The authors attention was drawn today to a short article on the BBC discussing how a 19yr old had won a competition by GCHQ to provide the best form of online protection against the hacking threat. http://www.bbc.co.uk/news/technology-17333601
The emergence of Cyberspace as a new battleground has been widely predicted, and many good papers and books exist on the subject. The issue that has raised questions in the authors head is not on the importance of the UK being able to protect itself from the electronic threat, but more broadly how the current generation of computer literate individuals would be able to sit within the defence community as a whole. For those readers with an interest in such things, he would strongly commend a read of the UK Govt Cyber Security strategy paper at http://www.cabinetoffice.gov.uk/resource-library/cyber-security-strategy , which attempts to set out the UK Govts position on how it will meet the cyber threat.
What is clear is that the cyber debate represents one of the most challenging future developments that could essentially be a paradigm shift in how security is provided. The move away from the reliance on the Government to provide security for the nation, and instead a realisation that national security is dependent on a hugely complex set of companies, organisations, and groups, and that the resources required to provide this defence are a truly national asset.
While there is unlikely to be a reduction in the requirement to use physical military force in future, it is increasingly clear that the cyber context will be seen as an integrated part of any major powers military and Governmental campaign. The work sits across a range of campaign areas, and Humphrey wanted to use this article to raise a couple of questions.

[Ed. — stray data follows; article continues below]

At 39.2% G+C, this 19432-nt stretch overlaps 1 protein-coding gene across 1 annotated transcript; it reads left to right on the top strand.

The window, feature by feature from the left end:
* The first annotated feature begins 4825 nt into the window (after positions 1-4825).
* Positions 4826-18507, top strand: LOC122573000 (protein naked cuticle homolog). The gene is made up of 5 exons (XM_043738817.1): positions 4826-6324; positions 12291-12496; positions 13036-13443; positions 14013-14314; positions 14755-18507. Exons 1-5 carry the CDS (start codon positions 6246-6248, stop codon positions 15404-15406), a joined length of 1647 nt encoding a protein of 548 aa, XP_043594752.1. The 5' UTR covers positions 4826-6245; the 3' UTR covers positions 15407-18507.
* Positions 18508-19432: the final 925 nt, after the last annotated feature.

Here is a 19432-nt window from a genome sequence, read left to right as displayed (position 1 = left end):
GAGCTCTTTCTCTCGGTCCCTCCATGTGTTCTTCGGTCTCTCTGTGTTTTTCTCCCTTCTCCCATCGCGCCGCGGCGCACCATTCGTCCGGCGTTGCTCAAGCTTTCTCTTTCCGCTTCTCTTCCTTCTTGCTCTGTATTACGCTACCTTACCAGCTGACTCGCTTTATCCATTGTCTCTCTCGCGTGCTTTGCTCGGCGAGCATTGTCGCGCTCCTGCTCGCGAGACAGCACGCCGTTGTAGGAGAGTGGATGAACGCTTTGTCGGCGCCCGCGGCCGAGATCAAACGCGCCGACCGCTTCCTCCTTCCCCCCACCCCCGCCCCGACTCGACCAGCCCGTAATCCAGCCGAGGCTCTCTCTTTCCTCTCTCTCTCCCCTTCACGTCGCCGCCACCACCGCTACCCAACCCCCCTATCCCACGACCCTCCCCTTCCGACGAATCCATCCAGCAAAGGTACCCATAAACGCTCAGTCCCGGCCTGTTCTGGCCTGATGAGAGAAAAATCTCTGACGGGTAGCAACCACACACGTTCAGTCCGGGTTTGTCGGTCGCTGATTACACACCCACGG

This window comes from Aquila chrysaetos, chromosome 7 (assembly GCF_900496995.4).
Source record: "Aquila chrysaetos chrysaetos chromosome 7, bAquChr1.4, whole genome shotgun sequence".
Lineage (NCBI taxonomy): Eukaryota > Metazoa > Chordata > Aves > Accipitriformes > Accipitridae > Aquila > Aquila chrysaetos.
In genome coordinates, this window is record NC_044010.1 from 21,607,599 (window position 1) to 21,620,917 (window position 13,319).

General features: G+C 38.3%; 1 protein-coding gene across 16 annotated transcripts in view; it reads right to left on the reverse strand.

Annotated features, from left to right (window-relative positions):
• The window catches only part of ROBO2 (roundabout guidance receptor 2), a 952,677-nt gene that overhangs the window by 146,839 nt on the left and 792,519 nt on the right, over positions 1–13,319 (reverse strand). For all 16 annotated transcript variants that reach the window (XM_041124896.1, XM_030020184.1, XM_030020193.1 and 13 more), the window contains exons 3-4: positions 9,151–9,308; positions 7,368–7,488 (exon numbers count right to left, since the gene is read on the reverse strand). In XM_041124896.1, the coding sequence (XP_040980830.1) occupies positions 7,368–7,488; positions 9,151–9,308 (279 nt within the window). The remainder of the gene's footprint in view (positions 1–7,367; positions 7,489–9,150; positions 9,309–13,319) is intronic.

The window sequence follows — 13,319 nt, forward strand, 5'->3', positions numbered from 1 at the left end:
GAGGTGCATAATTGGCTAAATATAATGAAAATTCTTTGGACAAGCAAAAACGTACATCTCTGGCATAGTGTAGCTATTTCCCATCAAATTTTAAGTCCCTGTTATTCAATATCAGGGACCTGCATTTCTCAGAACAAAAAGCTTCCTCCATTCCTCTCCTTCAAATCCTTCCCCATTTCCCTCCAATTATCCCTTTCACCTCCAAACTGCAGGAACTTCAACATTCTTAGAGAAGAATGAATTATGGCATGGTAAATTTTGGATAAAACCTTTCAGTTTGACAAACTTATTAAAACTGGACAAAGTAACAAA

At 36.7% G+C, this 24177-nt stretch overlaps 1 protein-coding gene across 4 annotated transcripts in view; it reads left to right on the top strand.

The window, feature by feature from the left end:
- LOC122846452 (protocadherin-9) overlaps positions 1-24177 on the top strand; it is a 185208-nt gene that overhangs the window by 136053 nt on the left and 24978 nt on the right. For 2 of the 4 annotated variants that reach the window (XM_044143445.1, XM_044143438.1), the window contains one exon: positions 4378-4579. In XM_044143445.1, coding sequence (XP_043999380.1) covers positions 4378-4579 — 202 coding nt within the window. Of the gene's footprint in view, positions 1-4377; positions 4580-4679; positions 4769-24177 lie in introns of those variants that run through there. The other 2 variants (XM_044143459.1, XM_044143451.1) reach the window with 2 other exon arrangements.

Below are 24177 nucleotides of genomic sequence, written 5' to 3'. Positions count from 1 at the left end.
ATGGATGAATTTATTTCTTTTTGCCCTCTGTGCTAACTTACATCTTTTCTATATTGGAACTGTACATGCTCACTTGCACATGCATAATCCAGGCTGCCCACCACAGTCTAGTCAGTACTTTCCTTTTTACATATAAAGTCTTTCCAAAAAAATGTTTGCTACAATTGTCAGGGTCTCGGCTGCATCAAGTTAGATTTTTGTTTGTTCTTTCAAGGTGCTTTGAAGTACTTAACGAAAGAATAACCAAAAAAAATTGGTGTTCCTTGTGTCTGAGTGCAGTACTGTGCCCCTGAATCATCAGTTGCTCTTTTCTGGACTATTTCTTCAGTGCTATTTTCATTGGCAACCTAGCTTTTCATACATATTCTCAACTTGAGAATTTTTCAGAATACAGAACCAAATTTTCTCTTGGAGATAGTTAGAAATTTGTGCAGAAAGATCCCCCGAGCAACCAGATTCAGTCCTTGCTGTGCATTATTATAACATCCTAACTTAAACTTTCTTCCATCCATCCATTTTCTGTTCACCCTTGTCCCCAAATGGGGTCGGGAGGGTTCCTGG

Is Cyber Security something that should sit within the J1-J9 framework, or has the time come to create a J10 division to handle these matters?
This author genuinely holds no view on this, but would welcome the views of others. For while we focus heavily on issues such as hard power, soft power and influence, it does feel that Cyber Security simultaneously feels as if it sits in all of these roles and none of them at the same time.
One final question, more rhetorical than anything else, but which perhaps illustrates the complexity of this debate.
During a military campaign, is it legitimate to kinetically target a building containing an internet café full of civilian students, if those individuals are engaged in hostile acts of aggression against an opposing nation’s critical national infrastructure using cyber means? Do the unarmed civilian students represent a military threat, and how do the laws of war extend to acts involving cyber offence & defence?
Humphrey suspects there is no clear answer to either question, but feels it would make a fascinating debate - where is the line drawn for cyber purposes. Is Cyberspace to be treated as a virtual battleground for targeting purposes, or do the physical facilities and people involved in the process count as legitimate targets for a military operation?